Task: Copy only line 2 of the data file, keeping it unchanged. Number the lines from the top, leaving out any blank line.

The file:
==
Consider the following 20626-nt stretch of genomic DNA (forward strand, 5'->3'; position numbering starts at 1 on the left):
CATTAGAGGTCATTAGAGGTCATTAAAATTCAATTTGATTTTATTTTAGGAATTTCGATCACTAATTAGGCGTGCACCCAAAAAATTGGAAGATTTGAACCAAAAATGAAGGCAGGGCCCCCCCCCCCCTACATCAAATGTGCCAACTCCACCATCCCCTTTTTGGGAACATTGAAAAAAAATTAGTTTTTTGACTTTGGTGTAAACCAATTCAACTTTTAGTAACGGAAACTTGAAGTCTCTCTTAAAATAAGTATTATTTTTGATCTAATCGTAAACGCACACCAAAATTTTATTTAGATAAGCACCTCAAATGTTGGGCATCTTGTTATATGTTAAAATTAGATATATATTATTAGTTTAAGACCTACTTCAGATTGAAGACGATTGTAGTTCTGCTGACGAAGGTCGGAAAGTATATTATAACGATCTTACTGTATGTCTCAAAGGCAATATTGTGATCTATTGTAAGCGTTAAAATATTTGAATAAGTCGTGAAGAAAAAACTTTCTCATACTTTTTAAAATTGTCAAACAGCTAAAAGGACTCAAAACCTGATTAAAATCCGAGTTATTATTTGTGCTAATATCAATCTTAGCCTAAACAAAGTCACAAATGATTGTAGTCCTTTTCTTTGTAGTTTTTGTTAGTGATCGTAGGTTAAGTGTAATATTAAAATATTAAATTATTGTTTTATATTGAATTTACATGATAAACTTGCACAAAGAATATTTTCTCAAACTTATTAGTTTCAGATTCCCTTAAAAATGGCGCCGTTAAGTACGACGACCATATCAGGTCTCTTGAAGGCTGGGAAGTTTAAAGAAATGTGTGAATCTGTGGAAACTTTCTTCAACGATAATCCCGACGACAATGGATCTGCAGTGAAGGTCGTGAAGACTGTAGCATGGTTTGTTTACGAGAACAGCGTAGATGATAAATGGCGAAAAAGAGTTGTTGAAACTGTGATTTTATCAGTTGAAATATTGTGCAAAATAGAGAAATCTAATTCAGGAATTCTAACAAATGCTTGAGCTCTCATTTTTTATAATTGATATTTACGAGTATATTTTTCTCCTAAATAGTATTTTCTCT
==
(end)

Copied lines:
CATTAGAGGTCATTAGAGGTCATTAAAATTCAATTTGATTTTATTTTAGGAATTTCGATCACTAATTAGGCGTGCACCCAAAAAATTGGAAGATTTGAACCAAAAATGAAGGCAGGGCCCCCCCCCCCCTACATCAAATGTGCCAACTCCACCATCCCCTTTTTGGGAACATTGAAAAAAAATTAGTTTTTTGACTTTGGTGTAAACCAATTCAACTTTTAGTAACGGAAACTTGAAGTCTCTCTTAAAATAAGTATTATTTTTGATCTAATCGTAAACGCACACCAAAATTTTATTTAGATAAGCACCTCAAATGTTGGGCATCTTGTTATATGTTAAAATTAGATATATATTATTAGTTTAAGACCTACTTCAGATTGAAGACGATTGTAGTTCTGCTGACGAAGGTCGGAAAGTATATTATAACGATCTTACTGTATGTCTCAAAGGCAATATTGTGATCTATTGTAAGCGTTAAAATATTTGAATAAGTCGTGAAGAAAAAACTTTCTCATACTTTTTAAAATTGTCAAACAGCTAAAAGGACTCAAAACCTGATTAAAATCCGAGTTATTATTTGTGCTAATATCAATCTTAGCCTAAACAAAGTCACAAATGATTGTAGTCCTTTTCTTTGTAGTTTTTGTTAGTGATCGTAGGTTAAGTGTAATATTAAAATATTAAATTATTGTTTTATATTGAATTTACATGATAAACTTGCACAAAGAATATTTTCTCAAACTTATTAGTTTCAGATTCCCTTAAAAATGGCGCCGTTAAGTACGACGACCATATCAGGTCTCTTGAAGGCTGGGAAGTTTAAAGAAATGTGTGAATCTGTGGAAACTTTCTTCAACGATAATCCCGACGACAATGGATCTGCAGTGAAGGTCGTGAAGACTGTAGCATGGTTTGTTTACGAGAACAGCGTAGATGATAAATGGCGAAAAAGAGTTGTTGAAACTGTGATTTTATCAGTTGAAATATTGTGCAAAATAGAGAAATCTAATTCAGGAATTCTAACAAATGCTTGAGCTCTCATTTTTTATAATTGATATTTACGAGTATATTTTTCTCCTAAATAGTATTTTCTCT